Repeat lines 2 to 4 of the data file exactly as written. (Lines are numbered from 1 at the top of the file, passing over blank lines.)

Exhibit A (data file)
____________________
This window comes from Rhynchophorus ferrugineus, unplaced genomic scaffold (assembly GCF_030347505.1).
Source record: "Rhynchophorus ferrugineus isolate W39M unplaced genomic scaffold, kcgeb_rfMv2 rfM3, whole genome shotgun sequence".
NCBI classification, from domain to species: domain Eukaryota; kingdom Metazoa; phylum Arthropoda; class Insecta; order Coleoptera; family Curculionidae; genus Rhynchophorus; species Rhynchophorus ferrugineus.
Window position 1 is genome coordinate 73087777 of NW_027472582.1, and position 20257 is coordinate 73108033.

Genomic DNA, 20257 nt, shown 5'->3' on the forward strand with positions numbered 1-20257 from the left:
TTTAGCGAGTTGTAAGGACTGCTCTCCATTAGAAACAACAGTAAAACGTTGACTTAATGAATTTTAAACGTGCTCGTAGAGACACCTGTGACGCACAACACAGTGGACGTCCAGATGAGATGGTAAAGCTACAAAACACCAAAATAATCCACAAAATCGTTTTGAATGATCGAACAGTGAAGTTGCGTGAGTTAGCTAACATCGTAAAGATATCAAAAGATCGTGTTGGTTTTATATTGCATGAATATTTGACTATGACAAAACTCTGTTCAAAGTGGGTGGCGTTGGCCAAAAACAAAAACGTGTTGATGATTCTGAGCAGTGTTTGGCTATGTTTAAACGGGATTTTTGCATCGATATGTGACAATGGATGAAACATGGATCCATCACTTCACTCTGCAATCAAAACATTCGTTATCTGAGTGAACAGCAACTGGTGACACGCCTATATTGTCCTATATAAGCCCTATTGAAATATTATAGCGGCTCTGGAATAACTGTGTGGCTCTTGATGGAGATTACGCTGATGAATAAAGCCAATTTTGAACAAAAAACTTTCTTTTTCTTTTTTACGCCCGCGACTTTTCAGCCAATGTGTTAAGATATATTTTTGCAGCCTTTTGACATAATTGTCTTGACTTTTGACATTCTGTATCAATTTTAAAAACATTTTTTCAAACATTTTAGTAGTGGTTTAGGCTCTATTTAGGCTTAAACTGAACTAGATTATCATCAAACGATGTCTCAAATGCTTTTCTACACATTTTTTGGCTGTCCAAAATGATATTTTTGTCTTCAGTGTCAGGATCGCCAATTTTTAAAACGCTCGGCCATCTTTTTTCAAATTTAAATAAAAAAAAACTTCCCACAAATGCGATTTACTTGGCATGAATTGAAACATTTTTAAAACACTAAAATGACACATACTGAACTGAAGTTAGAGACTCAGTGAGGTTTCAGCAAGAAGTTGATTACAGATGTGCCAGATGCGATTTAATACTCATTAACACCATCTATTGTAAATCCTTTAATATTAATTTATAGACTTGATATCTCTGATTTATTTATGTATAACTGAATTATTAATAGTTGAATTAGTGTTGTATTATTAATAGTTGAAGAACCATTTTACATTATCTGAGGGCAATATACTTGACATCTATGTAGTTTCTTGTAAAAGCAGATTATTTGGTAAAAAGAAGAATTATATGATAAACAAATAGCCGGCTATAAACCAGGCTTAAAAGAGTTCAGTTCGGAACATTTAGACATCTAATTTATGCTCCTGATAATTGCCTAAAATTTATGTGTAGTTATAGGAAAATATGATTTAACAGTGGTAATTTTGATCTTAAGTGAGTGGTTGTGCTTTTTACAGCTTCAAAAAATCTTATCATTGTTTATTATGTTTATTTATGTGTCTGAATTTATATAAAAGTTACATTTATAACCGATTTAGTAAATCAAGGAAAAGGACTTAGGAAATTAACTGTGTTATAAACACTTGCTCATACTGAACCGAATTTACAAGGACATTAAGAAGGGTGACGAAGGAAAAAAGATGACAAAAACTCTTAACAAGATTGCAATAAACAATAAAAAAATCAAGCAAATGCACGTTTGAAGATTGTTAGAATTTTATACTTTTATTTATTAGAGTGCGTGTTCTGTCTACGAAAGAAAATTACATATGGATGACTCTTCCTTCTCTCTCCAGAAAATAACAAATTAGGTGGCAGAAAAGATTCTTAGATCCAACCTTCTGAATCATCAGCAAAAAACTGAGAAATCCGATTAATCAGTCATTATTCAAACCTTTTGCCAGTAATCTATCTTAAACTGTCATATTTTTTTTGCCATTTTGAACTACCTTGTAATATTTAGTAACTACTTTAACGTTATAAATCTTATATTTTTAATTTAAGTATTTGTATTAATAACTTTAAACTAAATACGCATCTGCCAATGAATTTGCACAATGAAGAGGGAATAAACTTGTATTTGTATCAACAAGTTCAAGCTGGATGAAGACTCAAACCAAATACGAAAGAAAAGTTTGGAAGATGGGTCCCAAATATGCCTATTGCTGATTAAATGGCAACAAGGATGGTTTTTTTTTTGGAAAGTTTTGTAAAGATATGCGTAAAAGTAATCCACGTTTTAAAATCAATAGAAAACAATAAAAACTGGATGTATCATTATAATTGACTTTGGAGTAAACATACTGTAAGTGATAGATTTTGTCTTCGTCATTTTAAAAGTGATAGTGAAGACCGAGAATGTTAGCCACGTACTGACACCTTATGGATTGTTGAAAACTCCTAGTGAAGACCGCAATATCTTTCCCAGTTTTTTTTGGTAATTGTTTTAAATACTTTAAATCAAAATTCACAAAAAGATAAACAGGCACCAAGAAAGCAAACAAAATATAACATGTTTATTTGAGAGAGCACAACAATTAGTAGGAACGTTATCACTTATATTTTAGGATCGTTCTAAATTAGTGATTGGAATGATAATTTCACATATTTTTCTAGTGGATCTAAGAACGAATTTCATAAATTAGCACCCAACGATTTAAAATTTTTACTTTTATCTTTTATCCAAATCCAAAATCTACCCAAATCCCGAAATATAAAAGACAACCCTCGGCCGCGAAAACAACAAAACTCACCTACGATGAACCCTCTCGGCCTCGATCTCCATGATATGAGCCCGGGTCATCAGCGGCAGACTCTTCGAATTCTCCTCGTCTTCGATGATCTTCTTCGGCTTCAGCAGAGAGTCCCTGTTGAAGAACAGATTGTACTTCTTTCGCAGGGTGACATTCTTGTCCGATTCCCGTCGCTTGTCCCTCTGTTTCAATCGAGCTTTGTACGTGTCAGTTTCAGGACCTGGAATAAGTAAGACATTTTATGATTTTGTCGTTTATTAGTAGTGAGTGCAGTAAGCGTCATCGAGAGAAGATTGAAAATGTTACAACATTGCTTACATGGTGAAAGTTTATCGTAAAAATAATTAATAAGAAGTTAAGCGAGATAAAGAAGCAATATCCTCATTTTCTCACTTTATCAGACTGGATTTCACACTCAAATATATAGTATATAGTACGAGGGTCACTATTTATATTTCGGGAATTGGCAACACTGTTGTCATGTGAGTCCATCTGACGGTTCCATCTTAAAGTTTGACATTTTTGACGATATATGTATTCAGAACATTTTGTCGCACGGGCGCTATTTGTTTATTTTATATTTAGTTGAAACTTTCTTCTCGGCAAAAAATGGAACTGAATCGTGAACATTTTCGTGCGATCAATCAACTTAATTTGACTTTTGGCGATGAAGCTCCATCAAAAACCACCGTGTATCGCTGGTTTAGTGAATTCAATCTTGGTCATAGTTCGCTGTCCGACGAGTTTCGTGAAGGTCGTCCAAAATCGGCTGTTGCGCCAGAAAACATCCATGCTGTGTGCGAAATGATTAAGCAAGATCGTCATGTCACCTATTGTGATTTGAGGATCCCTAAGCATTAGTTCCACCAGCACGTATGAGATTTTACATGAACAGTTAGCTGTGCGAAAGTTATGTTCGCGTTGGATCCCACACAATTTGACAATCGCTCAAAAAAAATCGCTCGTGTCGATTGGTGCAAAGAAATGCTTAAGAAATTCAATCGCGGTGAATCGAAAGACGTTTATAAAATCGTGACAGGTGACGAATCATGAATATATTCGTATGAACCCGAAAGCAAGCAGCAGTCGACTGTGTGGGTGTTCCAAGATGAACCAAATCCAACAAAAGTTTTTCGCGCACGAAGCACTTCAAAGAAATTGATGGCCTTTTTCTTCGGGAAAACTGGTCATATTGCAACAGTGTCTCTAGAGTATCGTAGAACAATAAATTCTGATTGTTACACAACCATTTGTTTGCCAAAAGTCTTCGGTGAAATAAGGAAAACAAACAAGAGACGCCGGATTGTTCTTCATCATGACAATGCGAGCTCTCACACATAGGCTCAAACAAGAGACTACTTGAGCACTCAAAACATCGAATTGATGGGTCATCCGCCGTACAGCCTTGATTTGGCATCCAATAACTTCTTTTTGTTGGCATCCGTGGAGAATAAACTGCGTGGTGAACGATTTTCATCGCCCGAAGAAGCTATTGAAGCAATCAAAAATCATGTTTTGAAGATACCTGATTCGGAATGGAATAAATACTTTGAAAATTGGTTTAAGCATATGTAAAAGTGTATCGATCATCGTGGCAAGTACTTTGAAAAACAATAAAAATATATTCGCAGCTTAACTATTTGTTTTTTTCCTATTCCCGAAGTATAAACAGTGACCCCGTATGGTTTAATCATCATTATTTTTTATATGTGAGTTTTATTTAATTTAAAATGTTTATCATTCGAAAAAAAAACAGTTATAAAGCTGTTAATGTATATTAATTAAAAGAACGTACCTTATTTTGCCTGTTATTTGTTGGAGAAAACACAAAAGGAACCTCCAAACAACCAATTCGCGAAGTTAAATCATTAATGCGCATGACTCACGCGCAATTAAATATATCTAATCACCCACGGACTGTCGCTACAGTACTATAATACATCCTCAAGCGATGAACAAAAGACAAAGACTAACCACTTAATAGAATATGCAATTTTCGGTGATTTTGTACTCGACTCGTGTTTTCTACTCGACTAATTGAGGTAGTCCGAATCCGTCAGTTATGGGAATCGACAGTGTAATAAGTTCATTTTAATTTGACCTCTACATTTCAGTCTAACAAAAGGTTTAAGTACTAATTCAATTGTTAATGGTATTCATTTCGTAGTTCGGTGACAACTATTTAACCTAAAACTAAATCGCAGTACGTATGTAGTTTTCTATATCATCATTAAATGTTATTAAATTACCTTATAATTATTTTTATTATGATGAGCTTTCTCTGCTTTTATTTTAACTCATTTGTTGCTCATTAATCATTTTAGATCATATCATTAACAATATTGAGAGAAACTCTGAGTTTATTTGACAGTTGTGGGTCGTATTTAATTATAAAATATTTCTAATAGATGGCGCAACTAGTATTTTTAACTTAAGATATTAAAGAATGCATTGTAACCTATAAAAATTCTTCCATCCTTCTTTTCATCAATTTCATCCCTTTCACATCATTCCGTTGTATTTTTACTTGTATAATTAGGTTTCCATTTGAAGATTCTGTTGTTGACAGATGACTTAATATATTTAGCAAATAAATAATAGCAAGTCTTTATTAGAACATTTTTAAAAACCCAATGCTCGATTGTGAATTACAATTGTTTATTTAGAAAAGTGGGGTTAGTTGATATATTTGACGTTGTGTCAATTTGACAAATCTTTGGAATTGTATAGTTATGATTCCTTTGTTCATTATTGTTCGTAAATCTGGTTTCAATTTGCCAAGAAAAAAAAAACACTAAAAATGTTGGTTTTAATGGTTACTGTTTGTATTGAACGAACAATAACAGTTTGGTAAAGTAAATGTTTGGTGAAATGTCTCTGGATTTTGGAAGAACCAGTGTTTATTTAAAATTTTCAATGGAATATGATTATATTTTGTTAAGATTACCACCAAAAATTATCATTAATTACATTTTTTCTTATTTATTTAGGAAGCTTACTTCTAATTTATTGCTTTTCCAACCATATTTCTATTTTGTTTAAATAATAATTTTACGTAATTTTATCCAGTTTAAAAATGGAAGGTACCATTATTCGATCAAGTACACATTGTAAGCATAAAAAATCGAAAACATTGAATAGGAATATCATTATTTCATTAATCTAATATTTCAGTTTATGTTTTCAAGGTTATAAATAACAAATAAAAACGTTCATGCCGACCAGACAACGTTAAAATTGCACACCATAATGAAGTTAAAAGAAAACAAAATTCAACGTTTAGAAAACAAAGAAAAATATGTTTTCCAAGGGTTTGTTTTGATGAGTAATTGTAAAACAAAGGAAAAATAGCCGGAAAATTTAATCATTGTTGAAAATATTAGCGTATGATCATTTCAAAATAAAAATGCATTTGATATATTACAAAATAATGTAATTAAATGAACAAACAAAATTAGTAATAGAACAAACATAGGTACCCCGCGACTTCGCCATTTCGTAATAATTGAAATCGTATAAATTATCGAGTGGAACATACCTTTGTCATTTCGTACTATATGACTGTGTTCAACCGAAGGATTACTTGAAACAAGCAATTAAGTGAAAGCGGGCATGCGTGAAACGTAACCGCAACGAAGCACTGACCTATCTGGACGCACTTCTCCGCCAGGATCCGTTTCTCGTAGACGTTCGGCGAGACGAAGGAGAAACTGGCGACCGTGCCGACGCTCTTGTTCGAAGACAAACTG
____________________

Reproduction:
Source record: "Rhynchophorus ferrugineus isolate W39M unplaced genomic scaffold, kcgeb_rfMv2 rfM3, whole genome shotgun sequence".
NCBI classification, from domain to species: domain Eukaryota; kingdom Metazoa; phylum Arthropoda; class Insecta; order Coleoptera; family Curculionidae; genus Rhynchophorus; species Rhynchophorus ferrugineus.
Window position 1 is genome coordinate 73087777 of NW_027472582.1, and position 20257 is coordinate 73108033.